Foodservice Equipment & Supplies

JUN 2019

Foodservice Equipment & Supplies magazines is an industry resource connecting foodservice operators, equipment and supplies manufacturers and dealers, and facility design consultants.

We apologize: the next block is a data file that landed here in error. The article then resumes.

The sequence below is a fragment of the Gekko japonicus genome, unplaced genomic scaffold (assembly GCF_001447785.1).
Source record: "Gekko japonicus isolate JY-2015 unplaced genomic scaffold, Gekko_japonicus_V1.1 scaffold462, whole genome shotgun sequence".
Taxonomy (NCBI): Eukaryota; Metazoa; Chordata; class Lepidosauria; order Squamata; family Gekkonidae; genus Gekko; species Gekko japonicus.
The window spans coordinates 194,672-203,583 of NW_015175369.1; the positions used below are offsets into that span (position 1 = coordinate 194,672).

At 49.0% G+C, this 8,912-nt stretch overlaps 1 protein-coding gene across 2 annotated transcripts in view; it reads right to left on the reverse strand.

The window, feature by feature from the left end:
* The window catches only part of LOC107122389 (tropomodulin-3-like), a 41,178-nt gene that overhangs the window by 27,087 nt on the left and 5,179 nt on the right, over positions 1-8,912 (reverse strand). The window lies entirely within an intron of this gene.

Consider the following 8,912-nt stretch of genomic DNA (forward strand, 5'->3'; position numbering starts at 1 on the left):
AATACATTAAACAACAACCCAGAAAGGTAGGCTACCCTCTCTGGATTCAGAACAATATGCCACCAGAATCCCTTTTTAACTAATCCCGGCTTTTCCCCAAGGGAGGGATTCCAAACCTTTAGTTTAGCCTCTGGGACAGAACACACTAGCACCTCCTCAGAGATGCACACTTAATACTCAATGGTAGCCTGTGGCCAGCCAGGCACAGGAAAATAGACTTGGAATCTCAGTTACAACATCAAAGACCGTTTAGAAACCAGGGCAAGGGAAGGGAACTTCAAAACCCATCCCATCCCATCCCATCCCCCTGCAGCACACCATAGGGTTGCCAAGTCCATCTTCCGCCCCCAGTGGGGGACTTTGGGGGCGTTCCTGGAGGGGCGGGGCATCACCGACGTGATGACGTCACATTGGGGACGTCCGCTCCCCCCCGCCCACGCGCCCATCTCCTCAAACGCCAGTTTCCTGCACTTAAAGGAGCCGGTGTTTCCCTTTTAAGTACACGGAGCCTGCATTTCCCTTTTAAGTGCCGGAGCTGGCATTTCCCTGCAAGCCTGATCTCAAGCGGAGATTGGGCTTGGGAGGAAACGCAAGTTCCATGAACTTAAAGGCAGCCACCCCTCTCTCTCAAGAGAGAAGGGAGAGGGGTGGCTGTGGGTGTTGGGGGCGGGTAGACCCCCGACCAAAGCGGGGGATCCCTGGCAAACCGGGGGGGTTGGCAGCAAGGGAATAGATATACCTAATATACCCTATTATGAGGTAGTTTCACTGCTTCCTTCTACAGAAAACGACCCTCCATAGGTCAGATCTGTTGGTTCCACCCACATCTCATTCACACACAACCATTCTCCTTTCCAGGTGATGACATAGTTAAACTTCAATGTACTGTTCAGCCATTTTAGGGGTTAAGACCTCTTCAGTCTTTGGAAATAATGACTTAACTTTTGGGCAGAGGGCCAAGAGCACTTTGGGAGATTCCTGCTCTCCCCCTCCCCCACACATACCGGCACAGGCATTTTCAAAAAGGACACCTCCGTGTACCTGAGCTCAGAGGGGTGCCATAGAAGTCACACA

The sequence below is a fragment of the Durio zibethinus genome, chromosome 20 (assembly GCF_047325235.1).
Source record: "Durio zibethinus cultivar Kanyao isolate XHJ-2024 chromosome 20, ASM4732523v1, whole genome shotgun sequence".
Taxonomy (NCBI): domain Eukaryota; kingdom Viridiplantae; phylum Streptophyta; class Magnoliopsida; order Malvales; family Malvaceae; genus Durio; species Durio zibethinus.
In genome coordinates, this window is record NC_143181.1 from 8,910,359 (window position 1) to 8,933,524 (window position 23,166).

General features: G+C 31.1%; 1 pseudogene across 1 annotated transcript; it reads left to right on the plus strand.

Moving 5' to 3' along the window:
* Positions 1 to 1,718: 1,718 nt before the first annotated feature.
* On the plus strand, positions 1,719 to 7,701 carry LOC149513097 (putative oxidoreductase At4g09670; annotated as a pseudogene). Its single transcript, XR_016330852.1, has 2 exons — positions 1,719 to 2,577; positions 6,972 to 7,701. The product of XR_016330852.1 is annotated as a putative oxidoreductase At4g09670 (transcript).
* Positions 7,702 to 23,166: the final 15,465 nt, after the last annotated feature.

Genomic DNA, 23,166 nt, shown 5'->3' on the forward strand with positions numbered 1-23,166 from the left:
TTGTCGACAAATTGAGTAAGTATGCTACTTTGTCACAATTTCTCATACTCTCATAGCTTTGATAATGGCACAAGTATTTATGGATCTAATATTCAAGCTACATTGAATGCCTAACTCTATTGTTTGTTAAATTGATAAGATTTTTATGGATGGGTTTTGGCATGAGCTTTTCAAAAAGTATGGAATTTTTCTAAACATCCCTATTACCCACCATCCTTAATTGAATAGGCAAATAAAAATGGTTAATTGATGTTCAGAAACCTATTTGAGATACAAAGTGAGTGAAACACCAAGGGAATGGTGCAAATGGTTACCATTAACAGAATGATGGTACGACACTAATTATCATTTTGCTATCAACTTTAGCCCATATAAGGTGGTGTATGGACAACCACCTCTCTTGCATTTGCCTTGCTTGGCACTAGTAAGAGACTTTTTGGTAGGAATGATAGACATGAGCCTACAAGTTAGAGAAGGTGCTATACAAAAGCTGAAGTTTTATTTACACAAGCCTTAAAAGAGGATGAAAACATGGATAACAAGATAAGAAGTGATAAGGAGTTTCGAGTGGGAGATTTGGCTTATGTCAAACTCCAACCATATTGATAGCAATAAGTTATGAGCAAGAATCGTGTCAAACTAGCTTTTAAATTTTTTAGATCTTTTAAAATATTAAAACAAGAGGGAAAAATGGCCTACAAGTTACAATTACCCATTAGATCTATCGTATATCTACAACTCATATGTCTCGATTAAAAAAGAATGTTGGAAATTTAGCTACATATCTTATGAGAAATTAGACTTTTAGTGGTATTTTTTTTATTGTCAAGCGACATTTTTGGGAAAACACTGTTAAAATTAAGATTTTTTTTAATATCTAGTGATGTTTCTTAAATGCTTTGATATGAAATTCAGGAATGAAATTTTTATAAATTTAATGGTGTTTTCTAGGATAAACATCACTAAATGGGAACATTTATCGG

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52 FOODSERVICE EQUIPMENT & SUPPLIES JUNE 2019 When segregating on-site orders from off-premise orders into two production lines, labor becomes an important factor, Martinez says. Operators who create two separate production areas will need two sets of staff at peak times. As off-premise continues to grow, kitchen design will evolve to the point of having no front of the house, Martinez predicts. This phenomenon has already occurred in a number of urban areas. Largely dubbed ghost kitchens, these production kitchens commonly supply food for delivery only. Goldin goes one step further and envisions several independent opera- tors joining together to use a com- missary for prepping fresh and local products for scratch cooking. He notes that this will take bold thinking. It would also require constant manage- ment to ensure that quality is main- tained. Food safety would also have to be at the top of the agenda. Most operations with a large com- mitment to delivery will have an area dedicated to taking off-premise orders. This also serves as a pickup point for delivery companies. Shrinking Kitchens Pentallect's Goldin says the urbaniza- tion of new restaurants causes opera- tors to reduce their back-of-the-house space. The freestanding suburban restaurants from yesteryear are fast becoming a memory. And, with the move to urban and revitalized areas comes higher occupancy costs. "You can't compromise on guest seating, as that is what brings in revenue," Goldin says. "So you have to work with less space in the kitchen." Shrinking the kitchen can enable staff to do double duty on some of the prep and production processes. Whether it is to save on rent or save on labor, restaurant kitchens continue to steadily shrink their footprints. Noncommercial facilities such as hospi- tals and schools usually have legacy space, meaning they have resided in the same space for a number of years and that space is traditionally fairly large. Since the menu is what pays the rent, the challenge for restaurant oper- ators becomes reducing the footprint but still supporting the menu in terms of food quality and food safety. If an operation previously occupied 3,000 square feet and moved to 2,500 square feet, it has to shrink the kitchen to make the revenue numbers work. Shrinking kitchens force design consultants to maximize the use of every inch of the back of the house, Richards notes. Designers have been dealing with the space challenge for a while now, says Los Angeles-based Min An, FCSI, LEED AP, principal of Ricca Design Studios. Their solution? Mobility and •exibility. "We put –xed equipment requiring plumbing, utility connection or venting around the perimeter of the wall," she says. This leaves the center of the kitchen for portable tables with drop cords. In the morning, culinary staff can use these tables for prep. Then, staff can put the prep equipment away under the tables and use this space for production. This provides the •exibil- ity to use the space ef–ciently. Martinez agrees with this approach and adds, "You can use different pieces of equipment for prep in the morning. Say there is an oven that's on the line. You could use it in the morning to prep the cooked chicken or vegetables and in the afternoon when the restaurant opens, it is dedicated to production." flow go with the Mobility and exibility are critical when dealing with the space challenge, says Min An of Ricca Design Studios. Students make the most of the compact, ecient prep space at Bistro 502 at Suncoast Technical Col- lege Culinary Arts Center in North Port, Fla. Photo courtesy of PES Design Group wokflow secret Sit down with a sharpened pencil to answer this question: How much space do we really need? Find the most e•ective way to make each process more •exible and mobile, from receiving to service.

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